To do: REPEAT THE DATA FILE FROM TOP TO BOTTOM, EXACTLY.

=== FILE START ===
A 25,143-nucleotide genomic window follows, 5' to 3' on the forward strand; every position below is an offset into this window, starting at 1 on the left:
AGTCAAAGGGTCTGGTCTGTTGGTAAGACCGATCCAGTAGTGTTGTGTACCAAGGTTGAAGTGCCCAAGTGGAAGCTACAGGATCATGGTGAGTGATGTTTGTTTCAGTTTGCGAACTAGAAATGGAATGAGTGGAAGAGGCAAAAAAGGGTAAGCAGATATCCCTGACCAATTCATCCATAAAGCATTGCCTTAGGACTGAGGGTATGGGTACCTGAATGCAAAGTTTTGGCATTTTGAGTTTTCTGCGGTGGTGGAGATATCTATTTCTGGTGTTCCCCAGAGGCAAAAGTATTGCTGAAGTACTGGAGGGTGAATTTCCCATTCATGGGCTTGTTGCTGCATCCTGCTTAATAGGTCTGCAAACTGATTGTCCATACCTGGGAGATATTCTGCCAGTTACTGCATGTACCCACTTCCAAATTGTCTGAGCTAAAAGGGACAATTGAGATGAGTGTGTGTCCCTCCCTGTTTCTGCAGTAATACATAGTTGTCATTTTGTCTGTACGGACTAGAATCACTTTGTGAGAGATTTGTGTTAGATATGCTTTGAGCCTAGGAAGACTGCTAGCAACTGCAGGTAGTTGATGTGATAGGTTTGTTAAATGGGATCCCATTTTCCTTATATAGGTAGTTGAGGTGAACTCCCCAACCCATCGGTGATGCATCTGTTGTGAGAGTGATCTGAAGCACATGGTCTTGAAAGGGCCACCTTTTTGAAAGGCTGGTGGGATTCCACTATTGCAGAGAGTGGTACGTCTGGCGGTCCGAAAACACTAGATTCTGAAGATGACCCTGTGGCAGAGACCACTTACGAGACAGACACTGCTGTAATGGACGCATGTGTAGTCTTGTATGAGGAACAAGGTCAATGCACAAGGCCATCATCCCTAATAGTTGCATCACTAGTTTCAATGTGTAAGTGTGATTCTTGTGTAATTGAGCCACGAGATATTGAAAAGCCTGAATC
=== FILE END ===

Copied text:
A 25,143-nucleotide genomic window follows, 5' to 3' on the forward strand; every position below is an offset into this window, starting at 1 on the left:
AGTCAAAGGGTCTGGTCTGTTGGTAAGACCGATCCAGTAGTGTTGTGTACCAAGGTTGAAGTGCCCAAGTGGAAGCTACAGGATCATGGTGAGTGATGTTTGTTTCAGTTTGCGAACTAGAAATGGAATGAGTGGAAGAGGCAAAAAAGGGTAAGCAGATATCCCTGACCAATTCATCCATAAAGCATTGCCTTAGGACTGAGGGTATGGGTACCTGAATGCAAAGTTTTGGCATTTTGAGTTTTCTGCGGTGGTGGAGATATCTATTTCTGGTGTTCCCCAGAGGCAAAAGTATTGCTGAAGTACTGGAGGGTGAATTTCCCATTCATGGGCTTGTTGCTGCATCCTGCTTAATAGGTCTGCAAACTGATTGTCCATACCTGGGAGATATTCTGCCAGTTACTGCATGTACCCACTTCCAAATTGTCTGAGCTAAAAGGGACAATTGAGATGAGTGTGTGTCCCTCCCTGTTTCTGCAGTAATACATAGTTGTCATTTTGTCTGTACGGACTAGAATCACTTTGTGAGAGATTTGTGTTAGATATGCTTTGAGCCTAGGAAGACTGCTAGCAACTGCAGGTAGTTGATGTGATAGGTTTGTTAAATGGGATCCCATTTTCCTTATATAGGTAGTTGAGGTGAACTCCCCAACCCATCGGTGATGCATCTGTTGTGAGAGTGATCTGAAGCACATGGTCTTGAAAGGGCCACCTTTTTGAAAGGCTGGTGGGATTCCACTATTGCAGAGAGTGGTACGTCTGGCGGTCCGAAAACACTAGATTCTGAAGATGACCCTGTGGCAGAGACCACTTACGAGACAGACACTGCTGTAATGGACGCATGTGTAGTCTTGTATGAGGAACAAGGTCAATGCACAAGGCCATCATCCCTAATAGTTGCATCACTAGTTTCAATGTGTAAGTGTGATTCTTGTGTAATTGAGCCACGAGATATTGAAAAGCCTGAATC